The Volvo Trucks Customer Center tripled the size of its customer experience track in Dublin, Virginia. The 3-mile course now includes two super-elevations demonstrating radius and grade change, as well as a 1-mile straightaway.
New features add the ability to demonstrate the Volvo Dynamic Steering system so visitors understand how VDS handles high speed, incline acceleration, descent braking, and curve steering mobility. Guests are paired with certified commercial driver’s license operators to guide them through every turn of the expanded track.
“The Volvo Customer Center illustrates further investment in Volvo Trucks’ footprint in North America, where customers can demo entire product lines of our new battery-electric truck models and vocational vehicles while being safely guided by our team of skilled CDL drivers,” said Rob Simpson, director of the Volvo Trucks Customer Center.
“Customers can test all the safety and driver comfort features on the customer experience track designed with new S-curves and concrete curb drops that simulate a real-world truck driving experience.”
New Track Features
The enhanced track includes grade changes with a 6-7% increase at its steepest points and tighter S-curves through 3 miles of highway track, with a 1-mile straightaway where drivers can accelerate to highway speeds.
The track also features an 8-inch concrete curb drop build-out, used to simulate hazards drivers might experience on real-world routes. The new features let visitors experience the VDS system, which Volvo said allows drivers to maintain control when encountering potential threats by uneven roads, ditches, and tire blow outs, helping the truck to arrive at a safe stopping point.
“The driver drives into the curb so that the left tire drops into that 8-inch ditch and then immediately steers to the right to come back onto the road surface,” Simpson said. “Without VDS, the steering wheel would be jerked hard to the left and the driver would fight to maintain control.”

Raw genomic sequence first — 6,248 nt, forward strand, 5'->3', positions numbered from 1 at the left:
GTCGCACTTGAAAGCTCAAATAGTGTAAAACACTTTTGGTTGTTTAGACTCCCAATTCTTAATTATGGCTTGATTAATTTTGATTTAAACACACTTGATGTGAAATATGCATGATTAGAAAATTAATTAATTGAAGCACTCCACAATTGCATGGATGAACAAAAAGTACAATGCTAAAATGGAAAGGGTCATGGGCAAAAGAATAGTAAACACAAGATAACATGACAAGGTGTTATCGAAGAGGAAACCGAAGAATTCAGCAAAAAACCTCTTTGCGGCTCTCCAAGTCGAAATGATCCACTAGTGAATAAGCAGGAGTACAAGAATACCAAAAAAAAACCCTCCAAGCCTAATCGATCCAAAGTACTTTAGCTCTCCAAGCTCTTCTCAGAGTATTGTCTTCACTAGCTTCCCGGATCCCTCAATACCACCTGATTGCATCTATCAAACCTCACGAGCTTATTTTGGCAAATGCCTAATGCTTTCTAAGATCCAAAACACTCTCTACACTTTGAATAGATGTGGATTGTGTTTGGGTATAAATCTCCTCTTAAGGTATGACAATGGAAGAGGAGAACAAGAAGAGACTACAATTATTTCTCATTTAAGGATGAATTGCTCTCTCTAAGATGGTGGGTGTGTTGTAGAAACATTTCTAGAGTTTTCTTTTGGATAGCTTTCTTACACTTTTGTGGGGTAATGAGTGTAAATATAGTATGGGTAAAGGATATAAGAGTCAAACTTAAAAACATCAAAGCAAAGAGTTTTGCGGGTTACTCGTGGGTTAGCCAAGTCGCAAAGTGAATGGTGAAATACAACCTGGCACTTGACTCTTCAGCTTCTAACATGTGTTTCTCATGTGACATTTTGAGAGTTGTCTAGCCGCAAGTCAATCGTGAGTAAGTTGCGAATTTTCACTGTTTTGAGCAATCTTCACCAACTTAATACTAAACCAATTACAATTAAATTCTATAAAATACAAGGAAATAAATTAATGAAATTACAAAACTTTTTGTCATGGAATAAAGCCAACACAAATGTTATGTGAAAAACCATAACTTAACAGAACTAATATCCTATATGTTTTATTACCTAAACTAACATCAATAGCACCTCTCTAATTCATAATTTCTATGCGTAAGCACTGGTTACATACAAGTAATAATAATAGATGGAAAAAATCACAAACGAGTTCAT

Volvo Dynamic Steering
The VDS system is a safety feature available in most Volvo Truck models that the company said improves stability at all road speeds when encountering crosswinds, highway crowning, soft shoulders, or emergency situations such as tire failure.
With an electric motor mounted on top of the hydraulic steering gear, VDS monitors road inputs at 2,000 times per second. Volvo said this enhanced steering assist helps drivers keep trucks on course, maneuver through tight turns, and more easily back to docks.
Vocational vehicles, including the VHD 300 dump truck, can be maneuvered on a gravel off-road section of the course designed for customers to experience the VDS system in action for applications that require an extremely tight turning radius.
The vehicles are tested on a designated three-quarter-mile section with two steep 27% grades to experience Rock Free, an extreme I-Shift mobility function that lets the driver rock the truck back and forth to by pumping the accelerator if the truck gets stuck in mud or sand.
Volvo Customer Center
In addition to the customer experience track, the 36,000-square-foot Volvo Customer Center features interactive product displays, exhibit and training rooms, a pilot review room with 40-ton lift, and a large theater-style hall with an 80-foot turntable that can accommodate a range of events and activities, including a complete tractor with trailer.
The customer center also includes a new interactive electromobility exhibit with Volvo VNR Electric truck displays and fully operational charging infrastructure. Visitors also have the opportunity to tour the adjacent New River Valley production plant where all Volvo trucks in North America are assembled.